Originally created 08/10/00

University faces rash of ID theft

ATHENS, Ga. - University of Georgia police are investigating a series of apparently related "identity thefts," with university faculty and students as victims.

Police have identified four victims and are trying to get in touch with one more possible victim, University Assistant Police Chief Jimmy Williamson said Tuesday.

"We believe they are related," he said.

In identity theft, a criminal uses stolen personal information to obtain credit, steal from the victim's bank account or obtain other things in the victim's name.

Police learned of the scam about a month ago from one victim and found the other victims during the subsequent investigation. Police say the identity thief may have gotten the victims' personal information by stealing from campus mail, "but we're not completely sure the information was acquired that way," Assistant Chief Williamson said.

He would say little about the continuing investigation.

One of the victims, a senior, said she learned about the crime of identity theft the same way many victims do.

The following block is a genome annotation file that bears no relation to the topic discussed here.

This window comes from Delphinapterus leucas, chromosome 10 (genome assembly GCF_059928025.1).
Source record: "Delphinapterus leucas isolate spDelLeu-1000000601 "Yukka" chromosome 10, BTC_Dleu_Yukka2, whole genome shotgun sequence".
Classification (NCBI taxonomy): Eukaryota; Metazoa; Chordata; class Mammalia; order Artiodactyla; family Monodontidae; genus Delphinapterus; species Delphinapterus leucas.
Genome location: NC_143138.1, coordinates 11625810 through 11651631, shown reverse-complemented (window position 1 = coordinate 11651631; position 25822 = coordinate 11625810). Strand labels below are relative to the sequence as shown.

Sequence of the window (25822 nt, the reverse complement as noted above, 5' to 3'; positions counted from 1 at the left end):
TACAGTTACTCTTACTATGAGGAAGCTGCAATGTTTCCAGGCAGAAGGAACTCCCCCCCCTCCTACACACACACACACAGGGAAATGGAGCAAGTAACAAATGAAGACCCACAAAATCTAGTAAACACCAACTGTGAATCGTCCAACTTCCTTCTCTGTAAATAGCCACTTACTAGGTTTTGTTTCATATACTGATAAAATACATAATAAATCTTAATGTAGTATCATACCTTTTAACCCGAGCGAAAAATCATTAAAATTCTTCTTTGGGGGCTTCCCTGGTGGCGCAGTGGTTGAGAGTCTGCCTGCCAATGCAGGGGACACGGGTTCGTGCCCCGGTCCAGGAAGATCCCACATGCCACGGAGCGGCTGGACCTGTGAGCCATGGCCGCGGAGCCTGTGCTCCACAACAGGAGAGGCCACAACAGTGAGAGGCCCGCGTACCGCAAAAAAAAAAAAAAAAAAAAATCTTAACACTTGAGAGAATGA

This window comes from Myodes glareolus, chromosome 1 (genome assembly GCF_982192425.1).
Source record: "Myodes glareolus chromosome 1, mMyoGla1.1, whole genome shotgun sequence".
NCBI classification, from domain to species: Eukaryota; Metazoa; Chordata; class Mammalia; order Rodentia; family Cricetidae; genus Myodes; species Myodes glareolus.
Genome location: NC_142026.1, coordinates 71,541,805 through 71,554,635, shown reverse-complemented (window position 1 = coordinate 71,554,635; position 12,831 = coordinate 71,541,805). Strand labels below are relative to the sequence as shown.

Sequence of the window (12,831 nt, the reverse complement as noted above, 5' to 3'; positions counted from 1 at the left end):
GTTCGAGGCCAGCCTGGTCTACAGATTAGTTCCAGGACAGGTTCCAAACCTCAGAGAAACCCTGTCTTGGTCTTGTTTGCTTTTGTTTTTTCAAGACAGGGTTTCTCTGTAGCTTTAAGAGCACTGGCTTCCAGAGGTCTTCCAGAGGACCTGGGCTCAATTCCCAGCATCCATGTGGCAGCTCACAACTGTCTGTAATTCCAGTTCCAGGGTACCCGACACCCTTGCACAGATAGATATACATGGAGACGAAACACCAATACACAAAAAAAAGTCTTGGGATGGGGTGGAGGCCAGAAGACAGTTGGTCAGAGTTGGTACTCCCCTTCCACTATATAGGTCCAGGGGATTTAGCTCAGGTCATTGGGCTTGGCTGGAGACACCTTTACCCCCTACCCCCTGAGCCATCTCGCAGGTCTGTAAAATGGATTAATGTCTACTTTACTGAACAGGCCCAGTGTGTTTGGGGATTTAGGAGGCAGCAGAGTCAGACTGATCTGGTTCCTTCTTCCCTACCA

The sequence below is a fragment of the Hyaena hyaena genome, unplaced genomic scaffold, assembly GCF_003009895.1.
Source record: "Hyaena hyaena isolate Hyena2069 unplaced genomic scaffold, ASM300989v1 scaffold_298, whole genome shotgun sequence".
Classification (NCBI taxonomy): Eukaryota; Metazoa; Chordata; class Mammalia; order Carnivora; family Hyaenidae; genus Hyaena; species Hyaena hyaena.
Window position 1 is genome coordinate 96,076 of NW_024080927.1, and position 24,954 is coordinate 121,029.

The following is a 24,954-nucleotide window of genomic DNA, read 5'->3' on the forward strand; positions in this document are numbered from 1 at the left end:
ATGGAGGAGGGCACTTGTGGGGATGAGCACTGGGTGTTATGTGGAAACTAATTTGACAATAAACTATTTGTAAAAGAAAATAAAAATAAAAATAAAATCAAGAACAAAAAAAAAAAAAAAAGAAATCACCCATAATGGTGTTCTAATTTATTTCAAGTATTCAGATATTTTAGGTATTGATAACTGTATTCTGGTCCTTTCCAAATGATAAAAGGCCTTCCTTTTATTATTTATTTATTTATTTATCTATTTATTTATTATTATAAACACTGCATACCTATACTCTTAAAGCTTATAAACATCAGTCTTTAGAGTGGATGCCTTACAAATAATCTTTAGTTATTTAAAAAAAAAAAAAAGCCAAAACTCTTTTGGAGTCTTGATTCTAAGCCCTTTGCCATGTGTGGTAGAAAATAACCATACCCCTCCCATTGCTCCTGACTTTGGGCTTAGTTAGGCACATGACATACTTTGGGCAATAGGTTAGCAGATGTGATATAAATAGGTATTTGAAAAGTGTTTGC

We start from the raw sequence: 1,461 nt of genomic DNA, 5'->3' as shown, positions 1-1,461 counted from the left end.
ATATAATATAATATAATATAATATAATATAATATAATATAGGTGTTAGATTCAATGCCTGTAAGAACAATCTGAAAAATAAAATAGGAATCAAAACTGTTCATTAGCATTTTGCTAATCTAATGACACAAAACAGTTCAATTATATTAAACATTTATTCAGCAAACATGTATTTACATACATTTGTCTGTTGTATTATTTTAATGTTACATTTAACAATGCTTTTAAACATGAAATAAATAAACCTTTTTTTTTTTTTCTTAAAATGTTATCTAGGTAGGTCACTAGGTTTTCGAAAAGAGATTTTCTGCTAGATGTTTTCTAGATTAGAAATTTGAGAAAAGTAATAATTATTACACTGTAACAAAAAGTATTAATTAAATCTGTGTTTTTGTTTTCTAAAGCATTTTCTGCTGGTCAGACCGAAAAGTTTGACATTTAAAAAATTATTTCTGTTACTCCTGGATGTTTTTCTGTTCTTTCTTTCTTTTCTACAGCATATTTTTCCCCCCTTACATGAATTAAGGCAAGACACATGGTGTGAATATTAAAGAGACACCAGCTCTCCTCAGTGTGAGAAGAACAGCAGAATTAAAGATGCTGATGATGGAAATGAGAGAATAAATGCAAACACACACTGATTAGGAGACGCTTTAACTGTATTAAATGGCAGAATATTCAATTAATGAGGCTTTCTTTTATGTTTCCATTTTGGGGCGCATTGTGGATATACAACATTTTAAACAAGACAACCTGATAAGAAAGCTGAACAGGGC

"I think it was in early May when the first collection agency called me," she said.

The collection agent, after keeping her on hold for minutes, told the senior she was seriously overdue on a gasoline credit card. But the student said she had never had a credit card with the company.

"Somebody had opened an account with my name, with my Social Security number on it. I had to go through days and days of calling people. It was a very big hassle," she said.

In the past three months she's learned more than she ever wanted to about identity theft. She got copies of her credit cards and found out the thief had set up other credit card accounts in her name more than a year ago.

"I didn't find out about it for a whole entire year," she said.

She learned that the thief could write a very good imitation of her signature.

She also learned that it can take many hours to repair the damage an identity theft can do to a victim's credit rating. Recently, she had to convince a new landlord that her marred credit rating is the result of someone else's crime, not because she is not creditworthy.

"It's really kind of scary," she said.


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